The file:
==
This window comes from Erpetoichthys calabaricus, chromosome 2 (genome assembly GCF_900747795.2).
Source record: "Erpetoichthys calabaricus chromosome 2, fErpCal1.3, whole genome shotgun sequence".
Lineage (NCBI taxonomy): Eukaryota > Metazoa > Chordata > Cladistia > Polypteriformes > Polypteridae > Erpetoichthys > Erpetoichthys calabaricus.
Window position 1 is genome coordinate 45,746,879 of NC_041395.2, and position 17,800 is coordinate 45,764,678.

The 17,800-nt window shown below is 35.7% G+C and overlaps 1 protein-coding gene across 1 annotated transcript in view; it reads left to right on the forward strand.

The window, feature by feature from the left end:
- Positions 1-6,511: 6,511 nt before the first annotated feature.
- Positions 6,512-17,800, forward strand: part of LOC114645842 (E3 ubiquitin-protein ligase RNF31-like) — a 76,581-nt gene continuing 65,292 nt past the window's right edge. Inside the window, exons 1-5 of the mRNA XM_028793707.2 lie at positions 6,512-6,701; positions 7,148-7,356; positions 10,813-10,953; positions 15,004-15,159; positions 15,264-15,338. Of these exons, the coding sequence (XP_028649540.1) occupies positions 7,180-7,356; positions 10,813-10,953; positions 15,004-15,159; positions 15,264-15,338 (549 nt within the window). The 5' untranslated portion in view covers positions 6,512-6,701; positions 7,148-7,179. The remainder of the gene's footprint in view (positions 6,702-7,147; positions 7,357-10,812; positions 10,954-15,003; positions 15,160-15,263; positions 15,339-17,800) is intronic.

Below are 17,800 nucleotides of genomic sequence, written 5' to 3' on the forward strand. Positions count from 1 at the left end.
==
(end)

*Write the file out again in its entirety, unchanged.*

This window comes from Erpetoichthys calabaricus, chromosome 2 (genome assembly GCF_900747795.2).
Source record: "Erpetoichthys calabaricus chromosome 2, fErpCal1.3, whole genome shotgun sequence".
Lineage (NCBI taxonomy): Eukaryota > Metazoa > Chordata > Cladistia > Polypteriformes > Polypteridae > Erpetoichthys > Erpetoichthys calabaricus.
Window position 1 is genome coordinate 45,746,879 of NC_041395.2, and position 17,800 is coordinate 45,764,678.

The 17,800-nt window shown below is 35.7% G+C and overlaps 1 protein-coding gene across 1 annotated transcript in view; it reads left to right on the forward strand.

The window, feature by feature from the left end:
- Positions 1-6,511: 6,511 nt before the first annotated feature.
- Positions 6,512-17,800, forward strand: part of LOC114645842 (E3 ubiquitin-protein ligase RNF31-like) — a 76,581-nt gene continuing 65,292 nt past the window's right edge. Inside the window, exons 1-5 of the mRNA XM_028793707.2 lie at positions 6,512-6,701; positions 7,148-7,356; positions 10,813-10,953; positions 15,004-15,159; positions 15,264-15,338. Of these exons, the coding sequence (XP_028649540.1) occupies positions 7,180-7,356; positions 10,813-10,953; positions 15,004-15,159; positions 15,264-15,338 (549 nt within the window). The 5' untranslated portion in view covers positions 6,512-6,701; positions 7,148-7,179. The remainder of the gene's footprint in view (positions 6,702-7,147; positions 7,357-10,812; positions 10,954-15,003; positions 15,160-15,263; positions 15,339-17,800) is intronic.

Below are 17,800 nucleotides of genomic sequence, written 5' to 3' on the forward strand. Positions count from 1 at the left end.